Dealing with Dirty Dishes
by Zack Howard
When dishes get dirty, they have to be dealt with. If we don’t deal with dirty dishes, then the grime on them tends to stick, and it becomes harder to deal with. However, dirty dishes are always cleanable—even it takes some elbow grease. But how do we deal with our spiritual dirty dishes that Jesus talks about in Matthew 23.25-26? The passage reads:
25 “Woe to you, scribes and Pharisees, hypocrites! For you clean the outside of the cup and the plate, but inside they are full of greed and self-indulgence. 26 You blind Pharisee! First clean the inside of the cup and the plate, that the outside also may be clean.”
The dirty dishes that Jesus talks about here equate to hypocrisy. Jesus is directing his thoughts towards the Pharisees and Scribes and their attitude they hold towards public praise. In his discourse to them, he tells them the problem of hypocrisy—it stops us from dealing with the uncleanliness in our lives.
Hypocrisy hides our sins and temptations, and magnifies our good. It gives off the appearance of holiness and righteousness, yet doesn’t deal with our sin. When we don’t deal with the dirt on our dishes, then it corrupts the rest of the dish. Likewise, when we don’t deal with the sin in our lives, it corrupts the rest of our actions. If I don’t deal with my anger, then it will begin to creep into how I talk to one another, how I act towards someone—and eventually the fake image I am showing off to the world will become harder to keep up because of my anger. If I don’t deal with my greed, then my desire for money or power will affect all of my actions, and change who I am. My dirty dishes will taint the rest of my life.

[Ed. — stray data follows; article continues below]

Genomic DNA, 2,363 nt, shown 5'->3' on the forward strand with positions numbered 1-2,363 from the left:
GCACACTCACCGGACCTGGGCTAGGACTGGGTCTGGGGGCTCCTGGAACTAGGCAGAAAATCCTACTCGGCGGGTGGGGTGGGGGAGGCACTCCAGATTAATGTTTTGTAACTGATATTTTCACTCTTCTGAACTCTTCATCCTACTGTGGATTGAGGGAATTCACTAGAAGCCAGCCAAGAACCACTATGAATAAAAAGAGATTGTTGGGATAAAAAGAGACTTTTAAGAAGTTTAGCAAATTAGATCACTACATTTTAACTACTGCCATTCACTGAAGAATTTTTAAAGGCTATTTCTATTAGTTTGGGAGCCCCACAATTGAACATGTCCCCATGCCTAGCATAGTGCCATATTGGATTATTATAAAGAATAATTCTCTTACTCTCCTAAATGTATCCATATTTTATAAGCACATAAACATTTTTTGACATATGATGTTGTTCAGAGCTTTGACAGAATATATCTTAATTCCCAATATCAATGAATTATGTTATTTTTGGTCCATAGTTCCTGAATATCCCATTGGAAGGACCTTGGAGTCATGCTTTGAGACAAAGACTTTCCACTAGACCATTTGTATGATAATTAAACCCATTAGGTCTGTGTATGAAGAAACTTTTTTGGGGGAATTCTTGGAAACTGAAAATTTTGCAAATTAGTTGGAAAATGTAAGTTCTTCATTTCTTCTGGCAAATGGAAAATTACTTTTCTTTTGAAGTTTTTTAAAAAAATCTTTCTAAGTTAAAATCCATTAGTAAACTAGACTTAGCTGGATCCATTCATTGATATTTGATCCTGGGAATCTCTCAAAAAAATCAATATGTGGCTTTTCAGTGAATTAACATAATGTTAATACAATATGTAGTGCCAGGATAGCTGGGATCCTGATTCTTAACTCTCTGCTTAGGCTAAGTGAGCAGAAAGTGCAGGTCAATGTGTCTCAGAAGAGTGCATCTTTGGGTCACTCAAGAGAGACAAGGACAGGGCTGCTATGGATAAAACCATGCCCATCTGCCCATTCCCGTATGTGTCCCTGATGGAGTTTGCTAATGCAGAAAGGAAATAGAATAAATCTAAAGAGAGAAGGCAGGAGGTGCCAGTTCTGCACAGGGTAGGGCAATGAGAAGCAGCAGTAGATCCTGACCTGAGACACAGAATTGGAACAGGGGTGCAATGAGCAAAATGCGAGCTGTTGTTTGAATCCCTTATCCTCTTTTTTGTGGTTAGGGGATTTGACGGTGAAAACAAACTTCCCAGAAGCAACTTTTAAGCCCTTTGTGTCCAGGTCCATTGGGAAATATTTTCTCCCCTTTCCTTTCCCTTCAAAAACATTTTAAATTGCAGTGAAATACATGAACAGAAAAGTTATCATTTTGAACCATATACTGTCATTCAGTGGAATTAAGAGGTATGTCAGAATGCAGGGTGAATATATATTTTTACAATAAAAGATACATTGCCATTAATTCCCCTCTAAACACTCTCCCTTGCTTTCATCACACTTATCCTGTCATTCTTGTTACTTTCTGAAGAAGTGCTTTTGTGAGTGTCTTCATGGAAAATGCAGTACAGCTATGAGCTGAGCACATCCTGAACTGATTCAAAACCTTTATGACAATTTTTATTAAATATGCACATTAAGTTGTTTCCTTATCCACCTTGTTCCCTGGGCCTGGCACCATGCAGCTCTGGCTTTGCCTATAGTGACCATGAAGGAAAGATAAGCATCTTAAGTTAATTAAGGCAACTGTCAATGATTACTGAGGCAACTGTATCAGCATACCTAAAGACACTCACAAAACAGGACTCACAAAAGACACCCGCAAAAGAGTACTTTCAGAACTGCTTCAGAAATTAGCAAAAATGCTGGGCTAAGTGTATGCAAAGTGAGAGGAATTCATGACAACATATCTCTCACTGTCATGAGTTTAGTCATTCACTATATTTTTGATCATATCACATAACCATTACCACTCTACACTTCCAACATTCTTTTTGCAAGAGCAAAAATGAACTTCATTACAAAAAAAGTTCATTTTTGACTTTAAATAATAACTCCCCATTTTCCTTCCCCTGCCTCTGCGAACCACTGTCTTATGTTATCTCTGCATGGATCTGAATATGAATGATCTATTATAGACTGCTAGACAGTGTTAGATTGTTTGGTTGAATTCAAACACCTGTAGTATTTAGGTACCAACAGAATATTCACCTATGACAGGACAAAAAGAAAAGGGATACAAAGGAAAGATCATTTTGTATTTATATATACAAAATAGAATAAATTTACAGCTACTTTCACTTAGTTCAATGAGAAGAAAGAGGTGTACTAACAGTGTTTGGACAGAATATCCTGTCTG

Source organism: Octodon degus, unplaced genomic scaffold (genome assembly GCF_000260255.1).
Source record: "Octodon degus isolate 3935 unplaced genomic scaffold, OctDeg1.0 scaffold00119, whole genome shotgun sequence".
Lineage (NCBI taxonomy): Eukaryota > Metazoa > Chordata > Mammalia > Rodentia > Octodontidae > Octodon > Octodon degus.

However, there is a way to fix the dirty dishes. Jesus tells the Pharisees and Scribes to clean the inward parts of the cup and plate, and the outside will be clean. If we are willing to see the dirtiness in our lives, and not hide it in order to maintain an appearance for the public, then we are able to begin the cleaning that needs to happen. When we clean the dirtiness, we admit a need for God in our lives, and that we have messed up. Cleaning the dirt off our dishes means we change our hearts to seek God’s approval, instead of man’s. It means truly living as Christ expects us too, instead of putting up a facade for others. It means learning what he expects of me, and following it completely, not just going through the motions.
Dealing with the dirty dishes of hypocrisy won’t always be easy. However, if our aim is to be a complete disciple of Christ, then we will clean the dirtiness off, and live as Christ expects us to.